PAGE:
This article originally appeared on transforming-science.org.
This time of year, fresh fruits abound. No matter whether the fruit you eat is fresh, canned, frozen, or dried, all of the varieties offer a plethora of flavors, colors and, most importantly, health benefits.
In fruits, you will find phytochemicals, fiber, and nutrients like potassium and vitamin C that your body needs to function optimally. Although supplemental vitamins are on the market, scientists at the NC Research Campus recommend obtaining vitamins and minerals from natural, whole foods like fruits. For most people who maintain a nutritious, balanced diet including the recommended two cups of fruit per day, it is possible to obtain all the vitamins and minerals you need.
Amidst all the health benefits found in fruit, what you will not find are so called “anti-nutrients” like sodium, cholesterol, and saturated fat that contribute to an increased risk for heart disease, diabetes, and cancer when consumed in large amounts. Swapping out foods with high amounts of anti-nutrients for fruits that are high in nutrition is an easy way to improve your health.
Your energy supply
The proteins found in fruit provide fuel for the body in the form of amino acid building blocks that support protein production and promote structural integrity at the cellular level, all supporting an efficient metabolism and healthy organ systems.
Along with proteins as well as carbohydrates, fat is another source of fuel. Not many fruits contain fat. The avocado is one example of a fruit that does. Avocados are indeed fruits, and they have a high fat content that is almost exclusively made up of unsaturated or healthy fats. Confused about healthy versus unhealthy fat? You’re not alone. Nicholas Gillitt, PhD, Director of the Dole Nutrition Institute, breaks it down:
“Your body requires a certain amount of fat from the diet. However, only some fatty acids are important to a normally functioning metabolism. Saturated fat, which you do need a little of, is generally regarded as unhealthy, but the poly- and mono-unsaturated types are often incorporated into many important metabolic processes and are thus essential for life. The reality is you need to be aware of which types you are consuming and be able to distinguish between them in a food.”
For more on understanding healthy fats, click here.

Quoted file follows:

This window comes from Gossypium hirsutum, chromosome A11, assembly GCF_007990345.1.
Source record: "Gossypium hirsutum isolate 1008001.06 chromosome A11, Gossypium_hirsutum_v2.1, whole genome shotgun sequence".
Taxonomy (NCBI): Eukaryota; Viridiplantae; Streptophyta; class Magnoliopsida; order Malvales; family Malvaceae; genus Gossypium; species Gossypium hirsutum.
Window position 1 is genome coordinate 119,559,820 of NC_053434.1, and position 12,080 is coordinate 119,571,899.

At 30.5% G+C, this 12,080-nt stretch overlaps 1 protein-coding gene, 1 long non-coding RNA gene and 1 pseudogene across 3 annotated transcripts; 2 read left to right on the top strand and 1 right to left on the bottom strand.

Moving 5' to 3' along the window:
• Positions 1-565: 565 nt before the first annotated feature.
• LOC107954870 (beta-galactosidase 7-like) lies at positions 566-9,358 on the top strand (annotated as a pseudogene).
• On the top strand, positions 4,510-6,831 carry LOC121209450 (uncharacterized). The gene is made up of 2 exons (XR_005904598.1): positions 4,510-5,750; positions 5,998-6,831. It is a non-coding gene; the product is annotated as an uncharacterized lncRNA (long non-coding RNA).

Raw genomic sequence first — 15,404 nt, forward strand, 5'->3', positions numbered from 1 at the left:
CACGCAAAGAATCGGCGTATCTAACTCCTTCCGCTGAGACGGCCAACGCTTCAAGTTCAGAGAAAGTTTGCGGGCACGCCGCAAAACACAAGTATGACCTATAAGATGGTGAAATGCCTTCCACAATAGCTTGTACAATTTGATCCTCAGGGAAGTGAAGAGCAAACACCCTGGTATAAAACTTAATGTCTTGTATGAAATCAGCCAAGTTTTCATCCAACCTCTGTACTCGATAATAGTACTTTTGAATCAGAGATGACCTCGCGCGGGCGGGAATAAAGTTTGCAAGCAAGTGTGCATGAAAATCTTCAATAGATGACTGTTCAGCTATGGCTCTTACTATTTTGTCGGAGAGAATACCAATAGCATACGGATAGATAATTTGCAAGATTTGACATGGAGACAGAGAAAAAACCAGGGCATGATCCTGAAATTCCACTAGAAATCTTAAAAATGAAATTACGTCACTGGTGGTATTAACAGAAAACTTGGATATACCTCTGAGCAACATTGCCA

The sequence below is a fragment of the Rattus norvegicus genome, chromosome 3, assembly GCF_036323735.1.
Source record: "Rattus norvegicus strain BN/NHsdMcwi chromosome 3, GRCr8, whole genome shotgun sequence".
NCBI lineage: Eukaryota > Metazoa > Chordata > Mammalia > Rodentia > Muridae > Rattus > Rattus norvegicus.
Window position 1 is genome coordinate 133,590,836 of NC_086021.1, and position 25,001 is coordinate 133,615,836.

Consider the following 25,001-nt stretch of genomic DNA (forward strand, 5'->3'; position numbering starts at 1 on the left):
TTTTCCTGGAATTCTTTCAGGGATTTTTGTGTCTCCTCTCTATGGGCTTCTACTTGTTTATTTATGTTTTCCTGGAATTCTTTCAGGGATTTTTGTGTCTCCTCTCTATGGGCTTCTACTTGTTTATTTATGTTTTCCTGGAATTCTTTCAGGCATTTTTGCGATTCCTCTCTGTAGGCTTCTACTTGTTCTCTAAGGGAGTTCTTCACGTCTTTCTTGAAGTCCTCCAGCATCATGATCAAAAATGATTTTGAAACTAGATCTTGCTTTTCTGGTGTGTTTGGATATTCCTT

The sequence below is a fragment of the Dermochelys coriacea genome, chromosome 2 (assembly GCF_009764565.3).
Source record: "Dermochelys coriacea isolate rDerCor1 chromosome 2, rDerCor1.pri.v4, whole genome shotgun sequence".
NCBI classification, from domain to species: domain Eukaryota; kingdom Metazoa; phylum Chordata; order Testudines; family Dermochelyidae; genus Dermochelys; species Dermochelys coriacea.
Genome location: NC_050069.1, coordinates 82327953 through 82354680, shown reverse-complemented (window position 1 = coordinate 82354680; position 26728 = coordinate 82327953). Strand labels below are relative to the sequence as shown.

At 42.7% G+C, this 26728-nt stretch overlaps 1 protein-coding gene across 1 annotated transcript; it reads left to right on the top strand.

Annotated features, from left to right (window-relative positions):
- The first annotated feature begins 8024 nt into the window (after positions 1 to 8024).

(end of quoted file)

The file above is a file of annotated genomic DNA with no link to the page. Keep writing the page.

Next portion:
Natural source of phytochemicals
Research is now showing phytochemicals to be very important for positive changes in human metabolism.
“Fruits and vegetables are the only food that can naturally give us phytochemicals,” says Gillitt of the compounds often referred to as antioxidants or bioactives.
Scientists learn more every day about how phytochemicals can help prevent disease. One theory is that antioxidants in fruits satisfy the electron requirement of free radicals circulating in the body. This electron donation prevents free radicals from “stealing” electrons from the cell’s proteins or other nutrients. We come into contact with free radicals on a regular basis, whether as a natural byproduct of sugar metabolism or from smoking and ultraviolet light exposure.
In 2015, Gillitt, along with scientists from the UNC Nutrition Research Institute, published research showing that the antioxidants we consume from foods like fruit stimulate our antioxidant response elements (ARE). They developed an assay that research showed was a better predictor of antioxidant benefits of fruits and vegetables than other measurements like total phenolic content. This study showed that red pear peel, pineapple, lemon flesh, green pear peel and red delicious apple peels are some of the top ARE activators among fruits.
Choosing Your Fruit
As you begin to include more fruits into your diet to take advantage of their high nutritional value, be aware of the types of fruit you choose to fill your daily dose.
• Canned fruit: Look for low or no added sugars – the 2015-2020 Dietary Guidelines for Americans recommends less than 10 percent of calories per day should come from added sugars.
• Dried fruit: Look for low or no added sugars – about one-half cup of dried fruit counts as one cup-equivalent of fruit.
• Fruit juice: Look for 100% juice only with no added sugars.
Canned, dried, and juice products are great choices for reaching your daily quota, but the 2015-2020 Dietary Guidelines for Americans recommend that half of your daily consumption of fruits should come from whole fruits in order to obtain all of the available nutrients.
For more information on the 2015-2020 Dietary Guidelines for Americans, check out the following articles from the NCRC:
For ideas to swap healthy fruits with the current, less-nutritious foods in your diet, click here.